Divorce In An Equitable Distribution State
Equitable distribution is a method of dividing marital property during a divorce in which each spouse is entitled to a fair and just share of the marital assets and debts. Equitable distribution is used in most US states, which are known as equitable distribution states.
What to Know About Equitable Distribution Divorce
In equitable distribution states, marital property is divided according to several factors, including:
- The length of the marriage
- Each spouse's income and earning potential
- Each spouse's contribution to the marriage, both financially and non-financially
- The value of each spouse's non-marital property, such as property owned prior to the marriage or inherited property
- The economic circumstances of each spouse
Equitable distribution states require a complete and accurate accounting of all marital assets and debts, including real estate, investments, retirement accounts, and personal property. In general, each spouse is entitled to an equitable share of the marital property, which does not necessarily mean an equal 50/50 split (which is what is found in states using the other form of divorce, community property).
Equitable distribution states also address other divorce issues, including spousal support (alimony), child support, and child custody. Spousal support is awarded to a financially dependent spouse to provide them with financial support after the divorce and is based on several factors, including the length of the marriage and each spouse's income and earning potential. Child support is awarded to provide financial support for any children of the marriage and is based on the income of both parents and the needs of the children. Child custody is determined based on the best interests of the child and may be awarded to one or both parents, depending on the circumstances of the case.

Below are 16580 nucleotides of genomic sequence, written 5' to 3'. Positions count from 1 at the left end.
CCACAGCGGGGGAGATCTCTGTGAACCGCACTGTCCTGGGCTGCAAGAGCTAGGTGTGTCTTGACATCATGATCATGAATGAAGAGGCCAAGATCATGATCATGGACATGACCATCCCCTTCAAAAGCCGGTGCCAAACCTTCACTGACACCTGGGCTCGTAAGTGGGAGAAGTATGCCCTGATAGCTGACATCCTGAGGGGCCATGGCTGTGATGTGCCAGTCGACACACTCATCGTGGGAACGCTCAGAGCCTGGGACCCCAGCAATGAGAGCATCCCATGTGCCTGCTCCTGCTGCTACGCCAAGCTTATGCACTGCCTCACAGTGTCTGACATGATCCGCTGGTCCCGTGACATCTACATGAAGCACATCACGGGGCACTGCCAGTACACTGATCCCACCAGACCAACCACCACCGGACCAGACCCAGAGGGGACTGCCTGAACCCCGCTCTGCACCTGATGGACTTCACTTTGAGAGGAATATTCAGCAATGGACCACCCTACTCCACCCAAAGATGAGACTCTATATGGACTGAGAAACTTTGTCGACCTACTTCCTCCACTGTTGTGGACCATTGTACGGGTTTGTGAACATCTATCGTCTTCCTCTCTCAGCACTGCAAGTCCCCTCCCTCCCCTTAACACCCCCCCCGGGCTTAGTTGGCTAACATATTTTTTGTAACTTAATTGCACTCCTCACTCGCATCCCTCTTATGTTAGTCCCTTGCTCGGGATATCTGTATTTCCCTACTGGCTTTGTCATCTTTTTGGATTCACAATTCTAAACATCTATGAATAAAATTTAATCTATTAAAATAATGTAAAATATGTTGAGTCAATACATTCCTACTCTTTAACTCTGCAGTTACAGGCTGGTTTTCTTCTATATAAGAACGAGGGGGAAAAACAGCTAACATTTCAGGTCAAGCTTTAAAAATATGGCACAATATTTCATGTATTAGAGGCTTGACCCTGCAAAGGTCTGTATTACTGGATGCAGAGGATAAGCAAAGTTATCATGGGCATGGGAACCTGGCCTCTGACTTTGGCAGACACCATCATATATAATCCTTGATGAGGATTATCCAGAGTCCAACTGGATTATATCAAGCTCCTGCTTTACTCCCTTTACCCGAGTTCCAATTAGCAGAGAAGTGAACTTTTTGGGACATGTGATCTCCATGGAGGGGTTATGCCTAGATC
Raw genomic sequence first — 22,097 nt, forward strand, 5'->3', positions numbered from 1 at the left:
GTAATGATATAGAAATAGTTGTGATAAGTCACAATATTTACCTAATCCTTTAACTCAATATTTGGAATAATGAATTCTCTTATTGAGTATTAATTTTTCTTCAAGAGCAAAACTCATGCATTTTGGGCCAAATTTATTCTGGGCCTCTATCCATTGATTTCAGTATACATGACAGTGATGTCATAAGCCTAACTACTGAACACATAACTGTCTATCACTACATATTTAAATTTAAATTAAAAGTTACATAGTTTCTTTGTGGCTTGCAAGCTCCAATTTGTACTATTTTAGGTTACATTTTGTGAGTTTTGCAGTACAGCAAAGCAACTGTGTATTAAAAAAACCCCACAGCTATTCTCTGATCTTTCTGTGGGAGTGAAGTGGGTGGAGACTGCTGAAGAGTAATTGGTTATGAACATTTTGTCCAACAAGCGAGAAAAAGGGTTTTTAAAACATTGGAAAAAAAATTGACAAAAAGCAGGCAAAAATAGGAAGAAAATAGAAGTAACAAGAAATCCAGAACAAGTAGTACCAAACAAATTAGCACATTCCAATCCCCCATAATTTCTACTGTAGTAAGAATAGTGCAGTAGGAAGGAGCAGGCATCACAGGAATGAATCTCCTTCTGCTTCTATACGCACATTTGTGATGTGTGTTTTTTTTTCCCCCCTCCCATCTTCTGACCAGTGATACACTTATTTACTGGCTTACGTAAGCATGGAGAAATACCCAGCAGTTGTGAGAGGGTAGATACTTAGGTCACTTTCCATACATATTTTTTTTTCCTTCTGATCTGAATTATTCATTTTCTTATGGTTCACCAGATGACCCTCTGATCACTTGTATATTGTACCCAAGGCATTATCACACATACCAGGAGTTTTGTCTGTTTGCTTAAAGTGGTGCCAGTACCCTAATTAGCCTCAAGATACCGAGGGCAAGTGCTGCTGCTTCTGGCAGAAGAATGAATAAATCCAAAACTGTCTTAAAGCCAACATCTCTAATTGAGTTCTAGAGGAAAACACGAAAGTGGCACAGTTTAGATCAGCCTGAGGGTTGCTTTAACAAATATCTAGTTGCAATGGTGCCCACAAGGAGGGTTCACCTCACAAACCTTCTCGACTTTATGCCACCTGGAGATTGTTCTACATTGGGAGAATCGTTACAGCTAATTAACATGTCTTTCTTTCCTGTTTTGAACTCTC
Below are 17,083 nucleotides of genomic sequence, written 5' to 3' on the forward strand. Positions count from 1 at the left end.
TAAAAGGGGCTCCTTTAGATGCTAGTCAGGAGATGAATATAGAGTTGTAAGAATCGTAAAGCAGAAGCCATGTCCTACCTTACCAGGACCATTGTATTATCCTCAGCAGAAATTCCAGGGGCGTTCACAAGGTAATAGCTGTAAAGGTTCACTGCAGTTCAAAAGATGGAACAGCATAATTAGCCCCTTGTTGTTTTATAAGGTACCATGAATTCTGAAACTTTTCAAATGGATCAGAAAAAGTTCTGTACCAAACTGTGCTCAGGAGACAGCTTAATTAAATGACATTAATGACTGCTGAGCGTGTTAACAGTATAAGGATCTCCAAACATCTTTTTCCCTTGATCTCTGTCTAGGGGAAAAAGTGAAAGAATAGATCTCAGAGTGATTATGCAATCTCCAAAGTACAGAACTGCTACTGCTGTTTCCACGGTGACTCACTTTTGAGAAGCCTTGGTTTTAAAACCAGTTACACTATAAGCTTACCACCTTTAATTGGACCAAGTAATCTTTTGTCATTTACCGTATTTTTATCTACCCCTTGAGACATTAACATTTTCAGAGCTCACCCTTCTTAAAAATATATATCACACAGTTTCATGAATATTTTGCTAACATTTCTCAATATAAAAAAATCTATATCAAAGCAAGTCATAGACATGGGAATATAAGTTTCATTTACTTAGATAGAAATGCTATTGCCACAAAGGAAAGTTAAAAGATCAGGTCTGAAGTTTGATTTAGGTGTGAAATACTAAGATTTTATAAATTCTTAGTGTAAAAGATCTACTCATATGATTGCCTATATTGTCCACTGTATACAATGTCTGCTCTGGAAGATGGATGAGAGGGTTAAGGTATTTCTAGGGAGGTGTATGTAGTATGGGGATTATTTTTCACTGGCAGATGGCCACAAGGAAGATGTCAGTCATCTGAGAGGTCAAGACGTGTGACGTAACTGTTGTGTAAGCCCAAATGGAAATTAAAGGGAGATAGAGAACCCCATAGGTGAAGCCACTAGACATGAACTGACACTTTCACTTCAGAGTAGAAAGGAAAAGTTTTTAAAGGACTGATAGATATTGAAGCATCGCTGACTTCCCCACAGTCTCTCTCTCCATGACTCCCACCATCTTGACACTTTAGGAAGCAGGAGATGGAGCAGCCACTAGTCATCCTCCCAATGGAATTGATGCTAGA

It should be noted that divorces in equitable distribution states offer couples the opportunity to be assigned debts and property based on the totality of the divorce agreement. For instance, the judge will take into account instances of one party owning more property than the other when it's time to divide marital debts.
Equitable distribution states provide a framework for dividing marital property and addressing other divorce-related issues in a fair and just manner, taking into account the specific circumstances of each case. It is important to work with a qualified family law attorney to ensure that your rights and interests are protected during the divorce process. Speak to a lawyer today to learn more about divorce law in an equitable distribution state.